Innovations in the wine trade and the modern Luddite movement
Decanter.com’s poll this month asks whether we would buy sparkling wines sealed with a screwcap rather than a cork, following the news that Australia’s Taylors winery has released their first sparkler with a shiny Stelvin closure. Undoubtedly this will cause even more of a divide than the last time round when screwcaps first became the norm in the New World. In addition to the whole ceremonial aspect of uncorking the wine, there is the whole celebratory pop of fizzy wine to consider – traditional folks who did not welcome the Stelvin on still wines will be none too impressed.
The whole debate bores me now, so I’m not going to go into it. But I was talking about it with a friend earlier who was surprised to learn that I wouldn’t be phased by buying a sparkling wine that didn’t have a cork. I think her exact words were along the lines of ‘aren’t you Mrs Traditional Old World, who hates and fears change and wants everything to remain exactly the same forever?’ I tried to disagree but actually she was completely correct, even my own husband compares me to Karl Pilkington on a regular basis (“If he’s an idiot abroad, then that makes you just an idiot” is what he said when I admitted I almost always agree with Karl’s insightful comments on his travels). He’s been trying to teach me about the virtues of an iPhone for some months now (My husband, not Karl Pilkington, obviously) and I just don’t care, why can’t a phone just be a flipping phone and not an entertainment centre? I can’t even work the Sky Plus properly. Evidently it runs in the family as I was listening to my parents have a similar discussion about the Kindle at the weekend. Dad wants to buy one for mum for her holiday as she always ends up shoving about five large paperbacks into a heavy suitcase and having to leave them behind. Her response made perfect sense to me – she likes turning the pages and didn’t see why she should have to press a button instead. How can you argue with that?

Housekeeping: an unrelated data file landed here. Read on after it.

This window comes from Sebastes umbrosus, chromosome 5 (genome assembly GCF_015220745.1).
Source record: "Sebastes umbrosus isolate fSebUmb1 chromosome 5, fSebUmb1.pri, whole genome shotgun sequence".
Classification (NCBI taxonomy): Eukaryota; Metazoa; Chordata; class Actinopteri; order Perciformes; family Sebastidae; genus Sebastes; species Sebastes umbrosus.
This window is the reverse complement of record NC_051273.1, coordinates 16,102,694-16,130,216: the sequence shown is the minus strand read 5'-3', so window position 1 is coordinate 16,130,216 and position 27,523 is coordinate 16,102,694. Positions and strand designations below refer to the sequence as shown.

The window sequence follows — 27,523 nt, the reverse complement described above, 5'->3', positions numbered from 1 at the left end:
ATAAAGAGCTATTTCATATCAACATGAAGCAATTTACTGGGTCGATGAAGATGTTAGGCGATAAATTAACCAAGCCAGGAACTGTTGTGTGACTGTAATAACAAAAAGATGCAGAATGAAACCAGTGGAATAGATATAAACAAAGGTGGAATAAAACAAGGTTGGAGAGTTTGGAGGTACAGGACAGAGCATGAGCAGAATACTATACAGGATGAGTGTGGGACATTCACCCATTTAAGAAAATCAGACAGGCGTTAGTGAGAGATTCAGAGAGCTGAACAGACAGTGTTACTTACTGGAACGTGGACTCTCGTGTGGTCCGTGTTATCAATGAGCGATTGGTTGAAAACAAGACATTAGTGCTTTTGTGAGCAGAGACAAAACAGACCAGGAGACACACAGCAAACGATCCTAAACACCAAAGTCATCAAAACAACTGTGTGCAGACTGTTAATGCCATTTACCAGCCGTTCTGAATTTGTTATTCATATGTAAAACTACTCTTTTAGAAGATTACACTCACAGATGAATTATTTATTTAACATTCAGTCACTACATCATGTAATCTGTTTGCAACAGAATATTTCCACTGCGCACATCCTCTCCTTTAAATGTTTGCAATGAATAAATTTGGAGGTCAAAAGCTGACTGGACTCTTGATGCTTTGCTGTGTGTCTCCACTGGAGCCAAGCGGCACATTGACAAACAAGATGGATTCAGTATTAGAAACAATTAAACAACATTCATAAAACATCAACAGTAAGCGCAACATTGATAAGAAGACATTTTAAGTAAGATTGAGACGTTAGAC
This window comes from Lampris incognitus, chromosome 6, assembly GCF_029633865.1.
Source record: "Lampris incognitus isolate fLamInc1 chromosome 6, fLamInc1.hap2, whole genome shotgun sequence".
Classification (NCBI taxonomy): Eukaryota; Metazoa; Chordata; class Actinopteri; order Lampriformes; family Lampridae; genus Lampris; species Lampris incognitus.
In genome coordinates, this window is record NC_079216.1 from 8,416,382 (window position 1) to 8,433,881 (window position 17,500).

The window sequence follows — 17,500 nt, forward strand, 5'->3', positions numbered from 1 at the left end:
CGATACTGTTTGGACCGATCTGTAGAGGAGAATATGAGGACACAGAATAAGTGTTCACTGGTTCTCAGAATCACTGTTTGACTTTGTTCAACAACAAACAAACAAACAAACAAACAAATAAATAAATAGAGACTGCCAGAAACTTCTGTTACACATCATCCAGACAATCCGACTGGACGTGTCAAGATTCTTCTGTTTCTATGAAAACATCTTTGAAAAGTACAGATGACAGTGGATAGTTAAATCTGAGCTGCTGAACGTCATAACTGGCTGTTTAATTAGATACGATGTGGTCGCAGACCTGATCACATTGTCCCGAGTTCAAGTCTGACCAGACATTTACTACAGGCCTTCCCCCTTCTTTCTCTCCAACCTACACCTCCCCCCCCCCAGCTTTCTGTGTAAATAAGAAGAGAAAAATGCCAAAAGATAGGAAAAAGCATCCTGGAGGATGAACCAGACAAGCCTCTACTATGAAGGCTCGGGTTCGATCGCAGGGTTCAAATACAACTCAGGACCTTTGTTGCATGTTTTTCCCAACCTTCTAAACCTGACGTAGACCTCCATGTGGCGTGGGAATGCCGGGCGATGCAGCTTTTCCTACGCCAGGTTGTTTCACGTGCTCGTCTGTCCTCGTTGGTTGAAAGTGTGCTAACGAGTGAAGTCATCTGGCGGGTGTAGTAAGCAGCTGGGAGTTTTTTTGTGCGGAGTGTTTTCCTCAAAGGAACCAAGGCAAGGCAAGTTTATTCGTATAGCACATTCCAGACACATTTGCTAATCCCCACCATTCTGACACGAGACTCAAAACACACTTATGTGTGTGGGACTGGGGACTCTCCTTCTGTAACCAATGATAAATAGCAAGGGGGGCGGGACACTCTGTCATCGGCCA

“But you said you wouldn’t drink wine from a carton” said my husband… he’s right, “but that’s more about personal preference, just because it’s cheap and better for the environment doesn’t mean it’s any good”, I protested, and he muttered “Luddite” under his breath. I wasn’t too sure what ‘Luddite’ meant so I just mumbled something unintelligible and stormed upstairs to switch on my PC to look on Wikipedia. It crossed my mind briefly that if I had an iPhone I could have looked up the meaning there and then and made a clever retort. Instead, I waited a full 10 minutes for my PC to start thanks to something a friend told me to install to make it run quicker, which has brilliantly made it even slower than it was before.
“The Luddites were a social movement of 19th-century English textile artisans who protested—often by destroying mechanized looms—against the changes produced by the Industrial Revolution” – [Wikipedia]
What? This doesn’t sound like me at all. I’m hardly a textile artisan, I still don’t even know how to work my sewing machine. I scrolled down the page.
“In modern usage, “Luddite” is a term describing those opposed to industrialisation, automation, computerisation or new technologies in general.”
Fair enough, I suppose. Although I don’t think I would take it as far as destoying mechanised looms or indeed any looms – I’m more of a passive Luddite if anything.
So how can it be that someone who lives in fear of a new piece of software being installed at work and who would run a half marathon before she would step on the scary power plate at the gym can make peace so easily with sparkling wine under screwcap?
Same reason as ever – I flipping hate corked wine. I hate tasting it, I hate having to deal with it, I hate that moment when you try to convince yourself it isn’t corked when you know it is, I hate that I’ve had a corked bottle in my kitchen for over a week that I still have to take back to the shop, I hate the moment of fear when you open a great wine that you’ve been saving, I hate my own terrible luck with corked wines which I reckon is more like 1 in 7, not 1 in 12 like experts always estimate. I hate that often it will go undetected among the others who are drinking it and that they will just think I have brought a crap wine to their party, I hate having to run round to the bleeding Co Op for wine that will not be a patch on the stupid bottle I got from my wine merchant had it not been corked. So my fear of technology stops short of not welcoming the screwcap – in fact looking at the torrent of rage I have just unleashed, I think I would actually like to personally thank the screwcap for saving me from myself and the corked wine rage that would have otherwise consumed me. And that is that.